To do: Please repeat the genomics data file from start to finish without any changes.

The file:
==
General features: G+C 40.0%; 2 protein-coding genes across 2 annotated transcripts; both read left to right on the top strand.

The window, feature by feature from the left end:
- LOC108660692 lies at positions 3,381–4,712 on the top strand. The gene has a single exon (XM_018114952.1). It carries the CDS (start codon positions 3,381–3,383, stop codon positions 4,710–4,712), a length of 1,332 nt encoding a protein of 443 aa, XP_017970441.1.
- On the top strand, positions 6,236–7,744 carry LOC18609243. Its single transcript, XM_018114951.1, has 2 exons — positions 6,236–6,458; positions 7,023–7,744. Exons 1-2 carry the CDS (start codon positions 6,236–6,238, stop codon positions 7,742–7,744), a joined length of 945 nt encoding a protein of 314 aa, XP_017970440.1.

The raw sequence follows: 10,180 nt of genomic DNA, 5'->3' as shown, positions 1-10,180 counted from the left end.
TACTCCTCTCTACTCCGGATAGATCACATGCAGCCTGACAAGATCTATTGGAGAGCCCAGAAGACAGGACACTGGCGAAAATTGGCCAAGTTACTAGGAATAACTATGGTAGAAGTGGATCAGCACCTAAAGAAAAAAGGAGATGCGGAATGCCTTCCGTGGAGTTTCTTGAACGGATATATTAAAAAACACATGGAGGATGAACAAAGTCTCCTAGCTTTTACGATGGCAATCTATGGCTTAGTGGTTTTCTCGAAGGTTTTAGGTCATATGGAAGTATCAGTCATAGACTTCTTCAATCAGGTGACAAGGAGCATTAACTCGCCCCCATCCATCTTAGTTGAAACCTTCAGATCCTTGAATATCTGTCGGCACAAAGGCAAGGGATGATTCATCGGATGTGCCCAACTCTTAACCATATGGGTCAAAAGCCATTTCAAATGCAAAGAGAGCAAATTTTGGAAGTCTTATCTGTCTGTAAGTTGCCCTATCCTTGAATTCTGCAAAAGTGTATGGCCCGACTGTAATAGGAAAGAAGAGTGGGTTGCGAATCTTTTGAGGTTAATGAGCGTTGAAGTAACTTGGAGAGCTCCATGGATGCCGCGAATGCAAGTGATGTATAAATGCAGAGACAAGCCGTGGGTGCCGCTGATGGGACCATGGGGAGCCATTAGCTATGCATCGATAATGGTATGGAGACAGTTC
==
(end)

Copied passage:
General features: G+C 40.0%; 2 protein-coding genes across 2 annotated transcripts; both read left to right on the top strand.

The window, feature by feature from the left end:
- LOC108660692 lies at positions 3,381–4,712 on the top strand. The gene has a single exon (XM_018114952.1). It carries the CDS (start codon positions 3,381–3,383, stop codon positions 4,710–4,712), a length of 1,332 nt encoding a protein of 443 aa, XP_017970441.1.
- On the top strand, positions 6,236–7,744 carry LOC18609243. Its single transcript, XM_018114951.1, has 2 exons — positions 6,236–6,458; positions 7,023–7,744. Exons 1-2 carry the CDS (start codon positions 6,236–6,238, stop codon positions 7,742–7,744), a joined length of 945 nt encoding a protein of 314 aa, XP_017970440.1.

The raw sequence follows: 10,180 nt of genomic DNA, 5'->3' as shown, positions 1-10,180 counted from the left end.
TACTCCTCTCTACTCCGGATAGATCACATGCAGCCTGACAAGATCTATTGGAGAGCCCAGAAGACAGGACACTGGCGAAAATTGGCCAAGTTACTAGGAATAACTATGGTAGAAGTGGATCAGCACCTAAAGAAAAAAGGAGATGCGGAATGCCTTCCGTGGAGTTTCTTGAACGGATATATTAAAAAACACATGGAGGATGAACAAAGTCTCCTAGCTTTTACGATGGCAATCTATGGCTTAGTGGTTTTCTCGAAGGTTTTAGGTCATATGGAAGTATCAGTCATAGACTTCTTCAATCAGGTGACAAGGAGCATTAACTCGCCCCCATCCATCTTAGTTGAAACCTTCAGATCCTTGAATATCTGTCGGCACAAAGGCAAGGGATGATTCATCGGATGTGCCCAACTCTTAACCATATGGGTCAAAAGCCATTTCAAATGCAAAGAGAGCAAATTTTGGAAGTCTTATCTGTCTGTAAGTTGCCCTATCCTTGAATTCTGCAAAAGTGTATGGCCCGACTGTAATAGGAAAGAAGAGTGGGTTGCGAATCTTTTGAGGTTAATGAGCGTTGAAGTAACTTGGAGAGCTCCATGGATGCCGCGAATGCAAGTGATGTATAAATGCAGAGACAAGCCGTGGGTGCCGCTGATGGGACCATGGGGAGCCATTAGCTATGCATCGATAATGGTATGGAGACAGTTC